Succeed by Doing Nothing?


Succeed by Doing Nothing?



The year was 1665, and the Great Plague was raging through the city of London. Upwards of 15% of the population died from what we now know as the bubonic plague. Experts estimate that over 100,000 people perished. 


Knowing this, who in their right mind would refer to these as the years of wonder? The answer is historians, specifically, biographers of Isaac Newton. Working from his home in Cambridge, to avoid the plague, Newton took the summer of 1665 through the spring of 1667 off from his studies and responsibilities at Trinity College. That’s right – Isaac was working from home. Freed from the restrictions of limited curriculum and rigors of university life, Newton had the time and space to develop his theories on calculus, optics and the laws of motion and gravity.


As Newton said later in life, “Truth is ever to be found in simplicity, not in the multiplicity and confusion of things.



A friend of mine told me this story. He was sitting in his office one day, simply staring straight ahead. A colleague from the home office in the U.K. was passing by, noticed him in this somewhat unusual state, and asked “What are you doing?” He replied honestly, “I’m thinking”. His colleague got a big smile on his face and said, “Good, you Americans should do more of that.”


The reason this story stuck with me was I realized he was right. As stated in a Forbes article entitled Why It’s Okay To Do Nothing Sometimes for True Success., the author, Sarah Jeanne Browne says, “Often, we feel lazy if we stop to rest. But we are unable to sustain perfectionism. Instead, you should simplify your life and make your priorities more about purpose. Motivation will come from meaning. Do not feel like a failure for feeling like you need a break.” 


If you don’t give yourself time to do nothing, you’ll have nothing to give. Everything takes time. Water doesn’t boil immediately. When cooking, to extract the best flavors, you often must reduce the liquid to create the sauce. By concentrating, you get to the essence.


As explained by Ms. Browne, breaks lead to breakthroughs. I know that all of us can recall a time when we found a solution to a problem only after we’ve rested and recovered from our efforts. Rest doesn’t need to mean lying flat on your back and taking a nap. Although it sometimes works for me. Rest can be different for different people. A break is anything that gives you a mental and sometimes physical respite from the normal routine.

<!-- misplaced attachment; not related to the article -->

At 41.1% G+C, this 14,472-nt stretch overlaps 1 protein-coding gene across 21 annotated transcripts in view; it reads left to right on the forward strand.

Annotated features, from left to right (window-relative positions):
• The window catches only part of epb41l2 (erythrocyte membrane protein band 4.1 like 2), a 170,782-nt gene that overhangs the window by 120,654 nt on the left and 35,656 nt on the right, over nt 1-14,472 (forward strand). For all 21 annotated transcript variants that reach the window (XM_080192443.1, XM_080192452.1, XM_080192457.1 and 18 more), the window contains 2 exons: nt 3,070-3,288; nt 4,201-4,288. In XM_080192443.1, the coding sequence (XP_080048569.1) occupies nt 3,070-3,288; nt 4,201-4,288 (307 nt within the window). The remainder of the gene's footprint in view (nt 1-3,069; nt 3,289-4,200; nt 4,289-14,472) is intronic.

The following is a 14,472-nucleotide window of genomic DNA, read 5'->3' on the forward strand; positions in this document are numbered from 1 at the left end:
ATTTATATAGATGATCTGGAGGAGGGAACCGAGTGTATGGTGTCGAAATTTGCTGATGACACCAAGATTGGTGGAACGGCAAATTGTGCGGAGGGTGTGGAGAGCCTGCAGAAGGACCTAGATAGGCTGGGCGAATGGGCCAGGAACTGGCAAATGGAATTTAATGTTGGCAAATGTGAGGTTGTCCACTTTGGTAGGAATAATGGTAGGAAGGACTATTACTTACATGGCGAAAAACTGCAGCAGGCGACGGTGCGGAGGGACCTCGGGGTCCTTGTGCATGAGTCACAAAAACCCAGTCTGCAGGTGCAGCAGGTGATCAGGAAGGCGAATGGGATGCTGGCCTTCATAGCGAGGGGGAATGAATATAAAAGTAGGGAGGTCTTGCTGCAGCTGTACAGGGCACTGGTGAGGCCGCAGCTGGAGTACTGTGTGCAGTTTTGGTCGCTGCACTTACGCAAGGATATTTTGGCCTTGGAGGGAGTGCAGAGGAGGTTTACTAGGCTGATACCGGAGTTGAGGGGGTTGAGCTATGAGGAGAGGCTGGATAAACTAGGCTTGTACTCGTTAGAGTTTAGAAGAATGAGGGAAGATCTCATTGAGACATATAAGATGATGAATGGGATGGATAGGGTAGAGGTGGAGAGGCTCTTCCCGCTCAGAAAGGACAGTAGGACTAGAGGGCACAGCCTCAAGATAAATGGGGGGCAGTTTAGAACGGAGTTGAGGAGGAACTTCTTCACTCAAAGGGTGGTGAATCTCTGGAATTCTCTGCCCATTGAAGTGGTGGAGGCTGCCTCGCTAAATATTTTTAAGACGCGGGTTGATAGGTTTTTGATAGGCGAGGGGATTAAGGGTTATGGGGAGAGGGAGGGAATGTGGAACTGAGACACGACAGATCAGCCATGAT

If you’re like me, you’ll admit that often, we feel lazy and even guilty if we stop to rest. However, it is impossible to sustain perfectionism. If you feel like you need a break, you probably do – just don’t confuse this with procrastination. If you’re truthful with yourself, you’ll know the difference.


Sometimes we need to force ourselves to stop. We are slaves to the calendar and the to-do list, often mistaking activity for productivity. If you find yourself having trouble taking a break, you need to put it in your calendar. Look at your schedule and determine when you should stop. It’s easy. We all know when, during the day, we start to lag. We know what can be rescheduled and what can’t. Start there. Pick the best times and put a break right on your calendar. Don’t accept meetings. Don’t schedule phone calls. If you’re someone who has trouble relaxing, think of something you like to do and do it. Reading, gardening, cooking, working out – whatever floats your boat. And above all – turn off the phone and silence your email alerts.


As reported in Psychology Today, “Great ideas and discoveries don’t come from thinking or doing, but from being.”